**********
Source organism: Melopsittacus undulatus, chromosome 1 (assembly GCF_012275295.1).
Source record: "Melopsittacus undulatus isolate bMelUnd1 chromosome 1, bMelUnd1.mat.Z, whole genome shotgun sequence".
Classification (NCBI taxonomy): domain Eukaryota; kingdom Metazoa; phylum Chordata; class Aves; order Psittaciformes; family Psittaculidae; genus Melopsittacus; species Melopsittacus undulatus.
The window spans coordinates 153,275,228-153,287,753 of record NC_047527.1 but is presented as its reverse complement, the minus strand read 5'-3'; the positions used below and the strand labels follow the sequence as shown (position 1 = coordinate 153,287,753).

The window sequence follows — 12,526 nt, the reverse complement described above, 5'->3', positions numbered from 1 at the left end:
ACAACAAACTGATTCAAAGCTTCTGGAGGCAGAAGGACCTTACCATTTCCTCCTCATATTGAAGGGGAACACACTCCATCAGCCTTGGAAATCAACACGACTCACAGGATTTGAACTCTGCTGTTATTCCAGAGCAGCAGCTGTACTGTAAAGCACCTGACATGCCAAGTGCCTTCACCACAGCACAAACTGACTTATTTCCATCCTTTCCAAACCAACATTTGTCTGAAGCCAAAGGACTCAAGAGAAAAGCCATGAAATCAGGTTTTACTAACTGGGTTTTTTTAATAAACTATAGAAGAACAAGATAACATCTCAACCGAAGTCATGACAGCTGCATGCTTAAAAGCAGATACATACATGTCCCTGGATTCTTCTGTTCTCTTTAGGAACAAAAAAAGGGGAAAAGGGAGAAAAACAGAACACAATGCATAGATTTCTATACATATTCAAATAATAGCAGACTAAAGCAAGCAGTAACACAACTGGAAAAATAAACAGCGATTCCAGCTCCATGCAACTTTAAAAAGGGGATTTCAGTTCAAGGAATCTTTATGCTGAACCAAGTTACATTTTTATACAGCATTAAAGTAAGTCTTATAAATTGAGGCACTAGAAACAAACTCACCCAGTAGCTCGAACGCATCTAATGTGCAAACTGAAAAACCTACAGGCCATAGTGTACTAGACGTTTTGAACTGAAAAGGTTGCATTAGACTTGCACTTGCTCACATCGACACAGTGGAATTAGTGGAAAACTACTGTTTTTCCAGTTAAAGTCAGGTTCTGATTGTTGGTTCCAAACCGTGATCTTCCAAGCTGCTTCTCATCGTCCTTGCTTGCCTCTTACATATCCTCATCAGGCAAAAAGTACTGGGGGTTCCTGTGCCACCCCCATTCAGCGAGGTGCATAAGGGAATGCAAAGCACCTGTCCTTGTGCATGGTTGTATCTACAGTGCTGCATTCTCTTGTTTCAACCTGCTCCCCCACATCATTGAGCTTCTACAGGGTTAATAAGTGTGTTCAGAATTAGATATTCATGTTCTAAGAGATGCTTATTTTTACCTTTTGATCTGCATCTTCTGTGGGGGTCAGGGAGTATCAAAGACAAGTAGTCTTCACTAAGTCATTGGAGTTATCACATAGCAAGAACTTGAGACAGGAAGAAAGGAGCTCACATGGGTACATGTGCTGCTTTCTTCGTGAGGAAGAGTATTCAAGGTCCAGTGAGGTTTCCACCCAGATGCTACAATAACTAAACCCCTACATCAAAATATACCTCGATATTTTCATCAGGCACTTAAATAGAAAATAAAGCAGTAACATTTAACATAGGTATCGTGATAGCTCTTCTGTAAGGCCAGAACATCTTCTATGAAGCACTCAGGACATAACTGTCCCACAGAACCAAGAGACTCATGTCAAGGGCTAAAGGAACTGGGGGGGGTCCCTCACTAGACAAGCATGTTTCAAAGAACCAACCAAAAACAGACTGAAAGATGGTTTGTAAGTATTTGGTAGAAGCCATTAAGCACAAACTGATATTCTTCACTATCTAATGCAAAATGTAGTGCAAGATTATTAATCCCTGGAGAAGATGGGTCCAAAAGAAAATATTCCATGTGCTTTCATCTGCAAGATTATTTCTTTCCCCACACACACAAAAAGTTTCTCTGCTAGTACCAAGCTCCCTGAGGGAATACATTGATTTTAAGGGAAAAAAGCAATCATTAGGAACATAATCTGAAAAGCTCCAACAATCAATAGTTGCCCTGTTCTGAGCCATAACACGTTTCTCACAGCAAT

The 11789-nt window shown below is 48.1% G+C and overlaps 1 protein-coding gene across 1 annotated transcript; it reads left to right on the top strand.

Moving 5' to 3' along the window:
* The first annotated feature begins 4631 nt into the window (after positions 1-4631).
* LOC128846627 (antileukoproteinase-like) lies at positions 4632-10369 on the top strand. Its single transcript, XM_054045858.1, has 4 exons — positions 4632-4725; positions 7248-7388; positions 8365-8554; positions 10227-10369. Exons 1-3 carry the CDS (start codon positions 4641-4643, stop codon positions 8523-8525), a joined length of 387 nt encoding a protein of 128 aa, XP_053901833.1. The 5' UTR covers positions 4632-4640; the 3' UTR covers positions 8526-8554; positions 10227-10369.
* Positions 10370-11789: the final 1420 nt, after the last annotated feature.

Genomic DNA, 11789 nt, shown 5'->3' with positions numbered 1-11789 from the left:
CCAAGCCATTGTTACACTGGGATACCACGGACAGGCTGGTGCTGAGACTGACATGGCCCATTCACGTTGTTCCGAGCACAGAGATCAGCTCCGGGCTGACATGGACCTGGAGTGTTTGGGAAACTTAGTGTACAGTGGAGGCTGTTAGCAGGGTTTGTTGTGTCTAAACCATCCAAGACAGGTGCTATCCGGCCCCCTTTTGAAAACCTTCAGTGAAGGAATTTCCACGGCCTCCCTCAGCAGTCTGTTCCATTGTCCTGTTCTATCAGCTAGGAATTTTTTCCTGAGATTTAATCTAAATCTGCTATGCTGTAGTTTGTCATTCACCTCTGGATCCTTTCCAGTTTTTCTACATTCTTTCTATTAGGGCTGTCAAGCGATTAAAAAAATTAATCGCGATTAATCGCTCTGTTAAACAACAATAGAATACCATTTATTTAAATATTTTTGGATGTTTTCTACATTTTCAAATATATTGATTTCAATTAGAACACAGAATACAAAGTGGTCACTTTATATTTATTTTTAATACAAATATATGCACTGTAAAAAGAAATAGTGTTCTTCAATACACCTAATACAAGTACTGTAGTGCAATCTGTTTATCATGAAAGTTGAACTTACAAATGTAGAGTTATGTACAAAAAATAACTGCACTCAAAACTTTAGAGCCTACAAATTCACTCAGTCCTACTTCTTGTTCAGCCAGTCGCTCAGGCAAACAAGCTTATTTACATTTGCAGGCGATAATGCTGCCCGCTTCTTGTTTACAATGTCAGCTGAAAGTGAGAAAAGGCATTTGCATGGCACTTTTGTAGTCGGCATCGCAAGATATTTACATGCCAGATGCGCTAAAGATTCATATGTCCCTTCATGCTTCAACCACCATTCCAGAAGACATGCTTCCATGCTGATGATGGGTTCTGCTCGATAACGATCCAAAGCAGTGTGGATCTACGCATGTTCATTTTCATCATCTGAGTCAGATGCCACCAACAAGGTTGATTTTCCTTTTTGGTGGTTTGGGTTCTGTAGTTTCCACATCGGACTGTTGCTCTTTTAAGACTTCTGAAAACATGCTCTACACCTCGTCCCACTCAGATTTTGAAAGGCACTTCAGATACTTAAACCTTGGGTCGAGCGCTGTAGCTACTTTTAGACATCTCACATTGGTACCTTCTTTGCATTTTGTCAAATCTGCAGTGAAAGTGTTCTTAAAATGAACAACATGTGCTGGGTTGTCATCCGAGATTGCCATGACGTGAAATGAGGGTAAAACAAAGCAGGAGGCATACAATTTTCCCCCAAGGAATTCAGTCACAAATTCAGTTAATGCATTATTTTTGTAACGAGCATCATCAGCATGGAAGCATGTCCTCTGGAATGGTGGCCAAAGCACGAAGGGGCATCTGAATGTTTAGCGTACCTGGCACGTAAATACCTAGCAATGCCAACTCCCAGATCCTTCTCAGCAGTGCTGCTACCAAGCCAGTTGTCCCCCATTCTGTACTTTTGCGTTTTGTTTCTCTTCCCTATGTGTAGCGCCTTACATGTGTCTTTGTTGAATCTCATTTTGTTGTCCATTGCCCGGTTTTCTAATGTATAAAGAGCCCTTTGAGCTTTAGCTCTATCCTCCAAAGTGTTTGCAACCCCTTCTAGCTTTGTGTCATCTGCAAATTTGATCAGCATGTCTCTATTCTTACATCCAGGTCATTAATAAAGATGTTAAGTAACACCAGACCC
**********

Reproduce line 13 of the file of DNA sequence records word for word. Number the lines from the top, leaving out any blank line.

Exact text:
CCAAGCCATTGTTACACTGGGATACCACGGACAGGCTGGTGCTGAGACTGACATGGCCCATTCACGTTGTTCCGAGCACAGAGATCAGCTCCGGGCTGACATGGACCTGGAGTGTTTGGGAAACTTAGTGTACAGTGGAGGCTGTTAGCAGGGTTTGTTGTGTCTAAACCATCCAAGACAGGTGCTATCCGGCCCCCTTTTGAAAACCTTCAGTGAAGGAATTTCCACGGCCTCCCTCAGCAGTCTGTTCCATTGTCCTGTTCTATCAGCTAGGAATTTTTTCCTGAGATTTAATCTAAATCTGCTATGCTGTAGTTTGTCATTCACCTCTGGATCCTTTCCAGTTTTTCTACATTCTTTCTATTAGGGCTGTCAAGCGATTAAAAAAATTAATCGCGATTAATCGCTCTGTTAAACAACAATAGAATACCATTTATTTAAATATTTTTGGATGTTTTCTACATTTTCAAATATATTGATTTCAATTAGAACACAGAATACAAAGTGGTCACTTTATATTTATTTTTAATACAAATATATGCACTGTAAAAAGAAATAGTGTTCTTCAATACACCTAATACAAGTACTGTAGTGCAATCTGTTTATCATGAAAGTTGAACTTACAAATGTAGAGTTATGTACAAAAAATAACTGCACTCAAAACTTTAGAGCCTACAAATTCACTCAGTCCTACTTCTTGTTCAGCCAGTCGCTCAGGCAAACAAGCTTATTTACATTTGCAGGCGATAATGCTGCCCGCTTCTTGTTTACAATGTCAGCTGAAAGTGAGAAAAGGCATTTGCATGGCACTTTTGTAGTCGGCATCGCAAGATATTTACATGCCAGATGCGCTAAAGATTCATATGTCCCTTCATGCTTCAACCACCATTCCAGAAGACATGCTTCCATGCTGATGATGGGTTCTGCTCGATAACGATCCAAAGCAGTGTGGATCTACGCATGTTCATTTTCATCATCTGAGTCAGATGCCACCAACAAGGTTGATTTTCCTTTTTGGTGGTTTGGGTTCTGTAGTTTCCACATCGGACTGTTGCTCTTTTAAGACTTCTGAAAACATGCTCTACACCTCGTCCCACTCAGATTTTGAAAGGCACTTCAGATACTTAAACCTTGGGTCGAGCGCTGTAGCTACTTTTAGACATCTCACATTGGTACCTTCTTTGCATTTTGTCAAATCTGCAGTGAAAGTGTTCTTAAAATGAACAACATGTGCTGGGTTGTCATCCGAGATTGCCATGACGTGAAATGAGGGTAAAACAAAGCAGGAGGCATACAATTTTCCCCCAAGGAATTCAGTCACAAATTCAGTTAATGCATTATTTTTGTAACGAGCATCATCAGCATGGAAGCATGTCCTCTGGAATGGTGGCCAAAGCACGAAGGGGCATCTGAATGTTTAGCGTACCTGGCACGTAAATACCTAGCAATGCCAACTCCCAGATCCTTCTCAGCAGTGCTGCTACCAAGCCAGTTGTCCCCCATTCTGTACTTTTGCGTTTTGTTTCTCTTCCCTATGTGTAGCGCCTTACATGTGTCTTTGTTGAATCTCATTTTGTTGTCCATTGCCCGGTTTTCTAATGTATAAAGAGCCCTTTGAGCTTTAGCTCTATCCTCCAAAGTGTTTGCAACCCCTTCTAGCTTTGTGTCATCTGCAAATTTGATCAGCATGTCTCTATTCTTACATCCAGGTCATTAATAAAGATGTTAAGTAACACCAGACCC